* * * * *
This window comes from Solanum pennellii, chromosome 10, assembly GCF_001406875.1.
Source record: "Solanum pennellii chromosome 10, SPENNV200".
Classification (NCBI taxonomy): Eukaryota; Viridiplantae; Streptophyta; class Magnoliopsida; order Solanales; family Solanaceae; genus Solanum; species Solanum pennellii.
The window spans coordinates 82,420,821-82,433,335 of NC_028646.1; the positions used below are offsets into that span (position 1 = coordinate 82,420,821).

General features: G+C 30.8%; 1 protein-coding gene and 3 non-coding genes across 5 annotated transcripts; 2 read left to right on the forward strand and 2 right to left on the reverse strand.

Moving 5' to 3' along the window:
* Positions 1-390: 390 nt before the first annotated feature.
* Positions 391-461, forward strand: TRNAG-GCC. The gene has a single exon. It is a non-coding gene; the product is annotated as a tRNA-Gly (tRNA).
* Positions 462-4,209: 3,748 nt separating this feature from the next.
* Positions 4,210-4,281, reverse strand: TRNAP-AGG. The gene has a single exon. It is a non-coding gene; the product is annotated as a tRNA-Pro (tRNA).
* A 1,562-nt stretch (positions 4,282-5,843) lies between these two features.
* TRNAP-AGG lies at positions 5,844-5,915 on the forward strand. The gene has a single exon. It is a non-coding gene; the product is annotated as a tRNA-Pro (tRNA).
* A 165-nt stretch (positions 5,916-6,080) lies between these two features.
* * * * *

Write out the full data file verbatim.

This window comes from Solanum pennellii, chromosome 10, assembly GCF_001406875.1.
Source record: "Solanum pennellii chromosome 10, SPENNV200".
Classification (NCBI taxonomy): Eukaryota; Viridiplantae; Streptophyta; class Magnoliopsida; order Solanales; family Solanaceae; genus Solanum; species Solanum pennellii.
The window spans coordinates 82,420,821-82,433,335 of NC_028646.1; the positions used below are offsets into that span (position 1 = coordinate 82,420,821).

General features: G+C 30.8%; 1 protein-coding gene and 3 non-coding genes across 5 annotated transcripts; 2 read left to right on the forward strand and 2 right to left on the reverse strand.

Moving 5' to 3' along the window:
* Positions 1-390: 390 nt before the first annotated feature.
* Positions 391-461, forward strand: TRNAG-GCC. The gene has a single exon. It is a non-coding gene; the product is annotated as a tRNA-Gly (tRNA).
* Positions 462-4,209: 3,748 nt separating this feature from the next.
* Positions 4,210-4,281, reverse strand: TRNAP-AGG. The gene has a single exon. It is a non-coding gene; the product is annotated as a tRNA-Pro (tRNA).
* A 1,562-nt stretch (positions 4,282-5,843) lies between these two features.
* TRNAP-AGG lies at positions 5,844-5,915 on the forward strand. The gene has a single exon. It is a non-coding gene; the product is annotated as a tRNA-Pro (tRNA).
* A 165-nt stretch (positions 5,916-6,080) lies between these two features.